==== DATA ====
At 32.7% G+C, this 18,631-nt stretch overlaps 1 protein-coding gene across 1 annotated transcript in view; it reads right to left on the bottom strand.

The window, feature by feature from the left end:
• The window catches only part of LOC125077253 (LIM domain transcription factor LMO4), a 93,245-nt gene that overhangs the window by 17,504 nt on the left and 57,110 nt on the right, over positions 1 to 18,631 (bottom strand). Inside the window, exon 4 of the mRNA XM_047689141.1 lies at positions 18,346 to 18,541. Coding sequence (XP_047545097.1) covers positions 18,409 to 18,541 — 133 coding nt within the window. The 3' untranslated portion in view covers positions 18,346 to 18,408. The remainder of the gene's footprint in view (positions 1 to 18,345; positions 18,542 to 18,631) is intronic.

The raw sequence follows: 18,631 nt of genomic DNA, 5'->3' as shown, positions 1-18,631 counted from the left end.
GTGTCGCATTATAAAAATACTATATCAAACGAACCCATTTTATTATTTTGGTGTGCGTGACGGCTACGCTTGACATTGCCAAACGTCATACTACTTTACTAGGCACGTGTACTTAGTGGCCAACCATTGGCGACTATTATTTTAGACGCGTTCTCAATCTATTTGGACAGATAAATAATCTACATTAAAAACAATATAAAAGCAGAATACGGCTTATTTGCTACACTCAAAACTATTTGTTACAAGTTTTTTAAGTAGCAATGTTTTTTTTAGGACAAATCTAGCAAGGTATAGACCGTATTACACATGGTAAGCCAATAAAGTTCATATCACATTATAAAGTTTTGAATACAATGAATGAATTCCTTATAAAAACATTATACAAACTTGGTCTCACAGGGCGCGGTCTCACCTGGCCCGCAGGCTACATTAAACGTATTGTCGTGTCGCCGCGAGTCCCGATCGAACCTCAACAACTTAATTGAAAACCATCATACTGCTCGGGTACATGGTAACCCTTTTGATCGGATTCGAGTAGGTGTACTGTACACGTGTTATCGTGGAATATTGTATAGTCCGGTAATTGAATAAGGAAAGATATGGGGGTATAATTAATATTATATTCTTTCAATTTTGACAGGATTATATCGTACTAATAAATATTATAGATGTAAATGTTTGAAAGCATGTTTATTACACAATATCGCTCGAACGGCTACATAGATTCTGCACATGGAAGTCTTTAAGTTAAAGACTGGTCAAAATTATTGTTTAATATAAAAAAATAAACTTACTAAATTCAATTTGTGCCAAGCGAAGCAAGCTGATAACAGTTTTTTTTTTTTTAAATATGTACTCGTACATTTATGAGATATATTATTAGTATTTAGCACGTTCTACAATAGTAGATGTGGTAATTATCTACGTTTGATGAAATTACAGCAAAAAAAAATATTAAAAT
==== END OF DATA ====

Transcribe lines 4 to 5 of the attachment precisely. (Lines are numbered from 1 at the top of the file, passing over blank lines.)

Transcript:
The raw sequence follows: 18,631 nt of genomic DNA, 5'->3' as shown, positions 1-18,631 counted from the left end.
GTGTCGCATTATAAAAATACTATATCAAACGAACCCATTTTATTATTTTGGTGTGCGTGACGGCTACGCTTGACATTGCCAAACGTCATACTACTTTACTAGGCACGTGTACTTAGTGGCCAACCATTGGCGACTATTATTTTAGACGCGTTCTCAATCTATTTGGACAGATAAATAATCTACATTAAAAACAATATAAAAGCAGAATACGGCTTATTTGCTACACTCAAAACTATTTGTTACAAGTTTTTTAAGTAGCAATGTTTTTTTTAGGACAAATCTAGCAAGGTATAGACCGTATTACACATGGTAAGCCAATAAAGTTCATATCACATTATAAAGTTTTGAATACAATGAATGAATTCCTTATAAAAACATTATACAAACTTGGTCTCACAGGGCGCGGTCTCACCTGGCCCGCAGGCTACATTAAACGTATTGTCGTGTCGCCGCGAGTCCCGATCGAACCTCAACAACTTAATTGAAAACCATCATACTGCTCGGGTACATGGTAACCCTTTTGATCGGATTCGAGTAGGTGTACTGTACACGTGTTATCGTGGAATATTGTATAGTCCGGTAATTGAATAAGGAAAGATATGGGGGTATAATTAATATTATATTCTTTCAATTTTGACAGGATTATATCGTACTAATAAATATTATAGATGTAAATGTTTGAAAGCATGTTTATTACACAATATCGCTCGAACGGCTACATAGATTCTGCACATGGAAGTCTTTAAGTTAAAGACTGGTCAAAATTATTGTTTAATATAAAAAAATAAACTTACTAAATTCAATTTGTGCCAAGCGAAGCAAGCTGATAACAGTTTTTTTTTTTTTAAATATGTACTCGTACATTTATGAGATATATTATTAGTATTTAGCACGTTCTACAATAGTAGATGTGGTAATTATCTACGTTTGATGAAATTACAGCAAAAAAAAATATTAAAAT